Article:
Marriage is more than just a romantic partnership. You’re also becoming a legal partner with the person you love – and likely a financial partner as well. Your health and well-being affect your spouse’s life as well as your own, and when something goes wrong it can have tragic consequences for the whole family.
Planning ahead to protect your spouse in case of your incapacity, illness, or death isn’t very romantic, but it should be at the top of your to-do list when you get back from your honeymoon. After all, if you don’t have the right legal documents in place, your spouse could be left unprotected if something goes wrong – and you could both be left in a big legal mess.
To make sure that you and your new spouse have prepared for unexpected illnesses or an untimely death, working with an estate planning lawyer is a good idea after tying the knot. An attorney can help you to explore some of the key legal tools that give you the peace of mind of knowing your beloved is cared for if something happens to you.
Planning for Illness and Incapacity
If either you or your spouse get sick or hurt, a few key issues need to be addressed: how healthcare decisions are made and what happens if home care or nursing care is needed.
When you’re incapacitated by illness or injury, you may be unable to make financial decisions on your own. But, you can act in advance of this occurring so you have control over what happens to you. Some of the estate planning documents you should create to prepare for incapacity or illness include:
- A living will: Living wills specify what kinds of extraordinary care you wish to receive, if any. You can make your preferences known regarding feeding tubes, CPR, a ventilator, and more.
- A DNR: If you don’t want extraordinary measures used to prolong your life, consider signing a Do Not Resuscitate order.
- A healthcare proxy: You should use this tool to name someone who will make healthcare decisions on your behalf when you can’t. You could name your spouse or someone else you trust.
Making your preferences for medical care known in advance spares your spouse the difficulty of trying to figure out what care you’d want to receive or wish to decline. You also need to plan for the financial and personal aspects of incapacity. You can do this by:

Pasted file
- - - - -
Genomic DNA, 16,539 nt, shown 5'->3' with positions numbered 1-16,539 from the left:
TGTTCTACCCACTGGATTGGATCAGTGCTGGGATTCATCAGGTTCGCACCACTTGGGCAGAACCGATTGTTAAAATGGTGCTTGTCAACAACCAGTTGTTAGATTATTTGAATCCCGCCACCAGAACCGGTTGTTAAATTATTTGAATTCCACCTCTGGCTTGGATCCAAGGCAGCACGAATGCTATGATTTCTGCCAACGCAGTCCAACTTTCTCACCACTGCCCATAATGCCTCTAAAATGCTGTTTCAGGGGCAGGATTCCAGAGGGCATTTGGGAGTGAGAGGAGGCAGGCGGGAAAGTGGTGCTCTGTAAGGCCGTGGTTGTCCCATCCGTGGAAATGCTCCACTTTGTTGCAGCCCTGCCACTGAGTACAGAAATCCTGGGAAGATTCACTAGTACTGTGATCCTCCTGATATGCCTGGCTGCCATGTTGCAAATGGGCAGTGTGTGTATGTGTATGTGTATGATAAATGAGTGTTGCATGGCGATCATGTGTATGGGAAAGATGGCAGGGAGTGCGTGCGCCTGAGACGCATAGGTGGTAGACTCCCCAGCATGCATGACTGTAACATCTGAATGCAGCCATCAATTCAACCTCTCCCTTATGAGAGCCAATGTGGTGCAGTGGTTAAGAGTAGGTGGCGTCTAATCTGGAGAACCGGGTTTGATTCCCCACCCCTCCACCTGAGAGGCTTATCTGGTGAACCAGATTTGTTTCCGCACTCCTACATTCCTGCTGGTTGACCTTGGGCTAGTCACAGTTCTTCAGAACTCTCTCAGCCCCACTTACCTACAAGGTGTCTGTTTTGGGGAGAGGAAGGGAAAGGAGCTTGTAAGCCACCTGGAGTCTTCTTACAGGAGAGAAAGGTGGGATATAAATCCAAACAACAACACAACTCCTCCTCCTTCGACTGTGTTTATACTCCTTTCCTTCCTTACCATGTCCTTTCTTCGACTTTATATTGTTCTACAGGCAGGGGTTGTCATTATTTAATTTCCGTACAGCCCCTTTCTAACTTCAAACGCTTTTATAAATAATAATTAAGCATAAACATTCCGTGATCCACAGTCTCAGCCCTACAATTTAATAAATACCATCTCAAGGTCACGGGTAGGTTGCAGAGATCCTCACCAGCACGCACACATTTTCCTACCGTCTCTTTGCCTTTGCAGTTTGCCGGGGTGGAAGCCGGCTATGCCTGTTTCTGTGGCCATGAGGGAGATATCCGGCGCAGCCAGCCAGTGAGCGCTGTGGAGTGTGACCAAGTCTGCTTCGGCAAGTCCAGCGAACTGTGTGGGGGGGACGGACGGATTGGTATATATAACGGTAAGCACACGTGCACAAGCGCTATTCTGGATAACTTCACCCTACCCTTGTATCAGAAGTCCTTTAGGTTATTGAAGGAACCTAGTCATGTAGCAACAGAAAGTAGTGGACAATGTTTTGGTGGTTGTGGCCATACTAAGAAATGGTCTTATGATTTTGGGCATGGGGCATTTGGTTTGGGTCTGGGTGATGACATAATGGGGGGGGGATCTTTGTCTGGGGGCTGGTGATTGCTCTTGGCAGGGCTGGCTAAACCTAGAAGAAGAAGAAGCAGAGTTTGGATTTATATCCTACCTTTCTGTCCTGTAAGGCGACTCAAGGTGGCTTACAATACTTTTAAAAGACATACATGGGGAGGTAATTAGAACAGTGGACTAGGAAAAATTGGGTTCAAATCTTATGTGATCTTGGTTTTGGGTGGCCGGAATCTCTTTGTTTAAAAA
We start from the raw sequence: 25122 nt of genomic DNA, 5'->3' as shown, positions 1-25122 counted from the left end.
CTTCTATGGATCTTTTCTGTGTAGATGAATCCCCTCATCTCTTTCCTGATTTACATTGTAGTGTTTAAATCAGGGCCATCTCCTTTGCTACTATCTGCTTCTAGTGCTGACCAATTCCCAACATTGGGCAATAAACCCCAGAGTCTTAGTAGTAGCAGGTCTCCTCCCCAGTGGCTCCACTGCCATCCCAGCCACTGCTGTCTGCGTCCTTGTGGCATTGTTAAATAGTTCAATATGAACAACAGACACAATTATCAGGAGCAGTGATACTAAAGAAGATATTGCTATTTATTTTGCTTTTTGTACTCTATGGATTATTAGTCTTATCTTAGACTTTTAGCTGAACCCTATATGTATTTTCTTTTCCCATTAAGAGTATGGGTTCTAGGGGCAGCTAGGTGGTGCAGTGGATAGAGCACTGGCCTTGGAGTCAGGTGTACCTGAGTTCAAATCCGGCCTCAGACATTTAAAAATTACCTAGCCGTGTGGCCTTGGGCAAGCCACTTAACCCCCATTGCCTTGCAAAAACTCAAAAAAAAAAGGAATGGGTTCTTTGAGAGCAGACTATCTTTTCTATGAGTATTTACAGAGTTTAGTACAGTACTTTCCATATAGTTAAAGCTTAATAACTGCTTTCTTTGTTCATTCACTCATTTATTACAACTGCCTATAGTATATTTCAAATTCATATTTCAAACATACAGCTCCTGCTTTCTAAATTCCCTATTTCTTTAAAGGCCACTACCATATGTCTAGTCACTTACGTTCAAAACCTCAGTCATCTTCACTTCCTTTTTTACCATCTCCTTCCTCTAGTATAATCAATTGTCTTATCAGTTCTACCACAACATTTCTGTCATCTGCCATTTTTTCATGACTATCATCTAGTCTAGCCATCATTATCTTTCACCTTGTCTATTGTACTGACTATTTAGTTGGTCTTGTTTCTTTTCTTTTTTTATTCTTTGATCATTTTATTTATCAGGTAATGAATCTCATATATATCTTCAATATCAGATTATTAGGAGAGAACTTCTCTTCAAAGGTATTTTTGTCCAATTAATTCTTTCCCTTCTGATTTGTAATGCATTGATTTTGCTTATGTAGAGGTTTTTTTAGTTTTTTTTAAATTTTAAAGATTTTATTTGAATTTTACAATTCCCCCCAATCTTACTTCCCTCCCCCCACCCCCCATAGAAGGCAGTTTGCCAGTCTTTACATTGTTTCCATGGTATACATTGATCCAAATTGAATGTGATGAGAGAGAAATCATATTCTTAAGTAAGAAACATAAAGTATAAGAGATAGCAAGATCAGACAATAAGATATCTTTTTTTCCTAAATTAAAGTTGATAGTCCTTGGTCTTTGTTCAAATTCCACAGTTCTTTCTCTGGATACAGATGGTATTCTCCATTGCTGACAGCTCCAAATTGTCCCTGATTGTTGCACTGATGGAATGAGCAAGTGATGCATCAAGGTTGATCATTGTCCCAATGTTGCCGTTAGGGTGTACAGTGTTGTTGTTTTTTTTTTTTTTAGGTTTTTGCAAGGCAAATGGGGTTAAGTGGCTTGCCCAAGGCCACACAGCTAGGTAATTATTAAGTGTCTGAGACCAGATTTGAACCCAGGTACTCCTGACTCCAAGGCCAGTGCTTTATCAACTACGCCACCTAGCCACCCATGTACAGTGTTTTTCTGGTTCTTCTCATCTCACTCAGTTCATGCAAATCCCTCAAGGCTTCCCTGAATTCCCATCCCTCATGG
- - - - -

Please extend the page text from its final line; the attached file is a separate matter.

- Making a nursing home plan: This could involve researching options for care, as well as taking steps to protect wealth so you can qualify for Medicaid to pay for a nursing home or home care without impoverishing yourself.
- Creating a durable power of attorney: Naming someone to act as your agent to make decisions on your behalf and to manage your assets gives you control of who acts for you when you can no longer act on your own.
- Creating a revocable trust: Revocable trusts are also a means of protecting assets and determining who manages them. You can serve as the trustee so you retain control over your wealth, but can name a backup trustee to take over management of trust assets if something happens to you.
Estate Planning for Newlyweds
It’s also important to prepare in case either you or your spouse passes away. Some of the key steps you should take include:
- Making a will: A will gives you the chance to specify who inherits your assets after you pass away. You should be aware you can’t easily disinherit your spouse in most states. If you leave your spouse out of your will, your spouse could claim a spousal elective share. This means they’d get a portion of assets regardless of what your will says. Other estate planning tools could help you avoid this if you want the bulk of your wealth to go to other family members, such as children from another relationship. You should also know when you leave assets to loved ones using a will, the assets typically must pass through probate unless your estate is very small. This can take months.
- Creating a trust: Trusts give you much more control over what happens to your wealth. A revocable trust, which as mentioned above can also help protect assets, also allows wealth to pass outside of the probate process. You may wish to make a revocable trust if you want your spouse to inherit quickly. Irrevocable trusts can also be used to help reduce estate tax. And, there are specific types of trusts you could create, such as a spendthrift trust if you have irresponsible heirs and don’t want them to receive full control over all inherited assets at once, or a special needs trust if you want to provide for a disabled child without jeopardizing access to means-tested government benefits.
- Buying life insurance: If your spouse is dependent upon your income, the purchase of life insurance could be very important. You’ll need to determine how much life insurance is needed to provide for your spouse and other dependents. You’ll also need to consider whether your spouse should be the beneficiary or whether a trust should.
If you leave all your assets to your spouse, you don’t have to worry about estate taxes. But, if you are leaving wealth to other family members, you could be taxed by the federal government or by your state on larger transfers of assets. Different tools such as inter vivos giving, irrevocable trusts, or the creation of a family LLC can help reduce your tax liability.
If you don’t make an estate plan, your state’s intestacy laws determine who inherits. While these laws aim to distribute property among close family, they may still divide your wealth differently than you’d have preferred.
Start Your Estate Plan After Marriage
Although it’s not fun to think about, it’s important to make an estate plan when you have a spouse depending on you – especially if you ever plan for children. Making a comprehensive plan can be complicated, so getting legal advice is often advisable.